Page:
Operating rooms can be messy places – and the digital age doesn’t necessarily help. Hospital workers carefully sterilize all equipment between procedures but high-tech displays now frequently used during surgeries can be particularly difficult to clean. That is where a research team advised by Naveen Verma, James Sturm and Sigurd Wagner is working on a solution.
“A surgeon might have multiple images from a patient, and they might want to flip through them during a procedure – but they don’t want to touch anything that could possibly spread an infection,” said Verma, an associate professor of electrical engineering. “So we have been working on integrating 3-D gesture sensing into medical displays.”
Verma said that camera sensors often are unsuited to operating rooms both because of the lighting conditions and because cameras can have trouble focusing over the short distances between the surgeons and the displays. The team – graduate students Yingzhe Hu, Liechao Huang and Aoxiang Tang – uses the electric field from electronic components to sense changes in capacitance caused by a hand gesture. Those components are not affected by the lighting or the short distance.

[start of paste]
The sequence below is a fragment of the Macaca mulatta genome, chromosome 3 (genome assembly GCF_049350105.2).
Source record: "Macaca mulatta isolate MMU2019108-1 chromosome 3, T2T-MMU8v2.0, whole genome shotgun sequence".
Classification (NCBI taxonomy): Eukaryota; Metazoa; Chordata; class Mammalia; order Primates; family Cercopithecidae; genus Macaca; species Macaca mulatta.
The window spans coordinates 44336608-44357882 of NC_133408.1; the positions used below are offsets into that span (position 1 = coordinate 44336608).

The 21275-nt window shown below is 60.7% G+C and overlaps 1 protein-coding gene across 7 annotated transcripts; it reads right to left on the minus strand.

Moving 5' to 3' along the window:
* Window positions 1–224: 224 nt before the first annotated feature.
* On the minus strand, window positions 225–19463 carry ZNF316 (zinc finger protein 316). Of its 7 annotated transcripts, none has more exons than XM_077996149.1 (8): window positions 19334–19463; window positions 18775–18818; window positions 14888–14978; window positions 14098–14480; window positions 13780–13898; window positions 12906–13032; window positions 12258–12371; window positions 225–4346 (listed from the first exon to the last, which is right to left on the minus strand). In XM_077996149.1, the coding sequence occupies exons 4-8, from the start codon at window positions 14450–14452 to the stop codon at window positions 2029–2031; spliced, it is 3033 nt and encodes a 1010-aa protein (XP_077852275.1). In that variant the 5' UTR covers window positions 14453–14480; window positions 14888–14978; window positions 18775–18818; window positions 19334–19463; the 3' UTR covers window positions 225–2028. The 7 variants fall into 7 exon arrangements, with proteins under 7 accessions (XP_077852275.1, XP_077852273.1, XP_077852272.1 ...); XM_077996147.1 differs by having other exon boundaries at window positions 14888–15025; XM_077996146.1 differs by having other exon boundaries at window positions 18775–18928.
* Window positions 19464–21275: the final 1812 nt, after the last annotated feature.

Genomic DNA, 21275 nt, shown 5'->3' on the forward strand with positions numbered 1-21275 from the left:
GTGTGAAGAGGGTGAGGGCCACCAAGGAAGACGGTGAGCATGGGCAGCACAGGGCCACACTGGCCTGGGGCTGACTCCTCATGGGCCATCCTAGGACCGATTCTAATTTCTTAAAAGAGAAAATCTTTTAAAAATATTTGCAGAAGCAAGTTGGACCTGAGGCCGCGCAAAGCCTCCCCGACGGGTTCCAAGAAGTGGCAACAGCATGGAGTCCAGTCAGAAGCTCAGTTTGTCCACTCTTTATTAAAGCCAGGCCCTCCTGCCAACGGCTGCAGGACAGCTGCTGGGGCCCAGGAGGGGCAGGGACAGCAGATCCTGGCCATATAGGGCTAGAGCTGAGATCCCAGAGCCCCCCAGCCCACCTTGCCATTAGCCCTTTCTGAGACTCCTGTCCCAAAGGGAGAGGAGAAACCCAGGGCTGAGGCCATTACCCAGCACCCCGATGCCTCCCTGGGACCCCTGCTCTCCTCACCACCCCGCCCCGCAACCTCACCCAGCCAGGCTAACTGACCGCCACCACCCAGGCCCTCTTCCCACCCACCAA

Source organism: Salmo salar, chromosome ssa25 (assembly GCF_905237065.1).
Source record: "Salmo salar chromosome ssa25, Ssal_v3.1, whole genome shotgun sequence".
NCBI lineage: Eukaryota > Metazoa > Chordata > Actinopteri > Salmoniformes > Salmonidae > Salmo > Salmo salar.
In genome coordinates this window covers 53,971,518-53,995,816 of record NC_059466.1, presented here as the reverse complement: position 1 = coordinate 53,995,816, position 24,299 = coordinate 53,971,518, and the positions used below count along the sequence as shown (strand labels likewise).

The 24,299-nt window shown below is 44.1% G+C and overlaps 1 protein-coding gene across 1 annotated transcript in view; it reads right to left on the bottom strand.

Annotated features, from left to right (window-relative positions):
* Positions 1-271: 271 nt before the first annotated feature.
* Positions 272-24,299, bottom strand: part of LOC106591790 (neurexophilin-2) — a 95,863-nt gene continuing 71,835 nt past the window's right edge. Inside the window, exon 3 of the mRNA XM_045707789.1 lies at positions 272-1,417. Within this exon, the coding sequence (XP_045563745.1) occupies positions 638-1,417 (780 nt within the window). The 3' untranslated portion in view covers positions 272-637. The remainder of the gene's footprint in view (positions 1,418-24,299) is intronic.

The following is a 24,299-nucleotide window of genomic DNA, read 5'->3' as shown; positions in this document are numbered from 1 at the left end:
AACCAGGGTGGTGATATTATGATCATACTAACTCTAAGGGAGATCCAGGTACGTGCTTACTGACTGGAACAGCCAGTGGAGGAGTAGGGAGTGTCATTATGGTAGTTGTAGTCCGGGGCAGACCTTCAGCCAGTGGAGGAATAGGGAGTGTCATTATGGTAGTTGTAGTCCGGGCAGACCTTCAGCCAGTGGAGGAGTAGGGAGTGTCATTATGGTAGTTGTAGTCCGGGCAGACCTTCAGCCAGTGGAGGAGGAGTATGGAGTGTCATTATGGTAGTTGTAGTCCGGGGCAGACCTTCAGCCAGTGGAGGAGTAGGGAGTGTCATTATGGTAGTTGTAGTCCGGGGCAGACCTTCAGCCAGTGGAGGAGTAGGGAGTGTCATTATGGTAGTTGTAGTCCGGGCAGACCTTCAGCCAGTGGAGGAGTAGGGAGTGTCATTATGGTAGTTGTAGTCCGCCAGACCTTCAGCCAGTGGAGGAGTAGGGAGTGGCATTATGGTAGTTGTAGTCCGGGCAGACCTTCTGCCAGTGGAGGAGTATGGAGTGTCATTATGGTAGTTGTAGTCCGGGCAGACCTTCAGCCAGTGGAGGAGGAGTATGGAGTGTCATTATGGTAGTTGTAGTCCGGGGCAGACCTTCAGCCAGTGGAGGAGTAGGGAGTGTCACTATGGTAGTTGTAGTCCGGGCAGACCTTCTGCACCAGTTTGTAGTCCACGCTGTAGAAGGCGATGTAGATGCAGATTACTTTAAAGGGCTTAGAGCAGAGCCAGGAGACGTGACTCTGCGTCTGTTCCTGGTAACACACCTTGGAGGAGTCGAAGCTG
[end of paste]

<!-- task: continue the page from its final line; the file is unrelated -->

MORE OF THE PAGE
When the team first developed the technology, they were thinking it would first find use as a way to control mobile devices or to play games. Verma said a grant from Princeton’s Helen Shipley Hunt Fund is allowing the team to stretch in a new direction and adapt the technology for medical use as well.
“In a way, it is a simple problem – you touch something and you get it dirty. They want to avoid that,” he said. “We believe our technology could offer a solution.”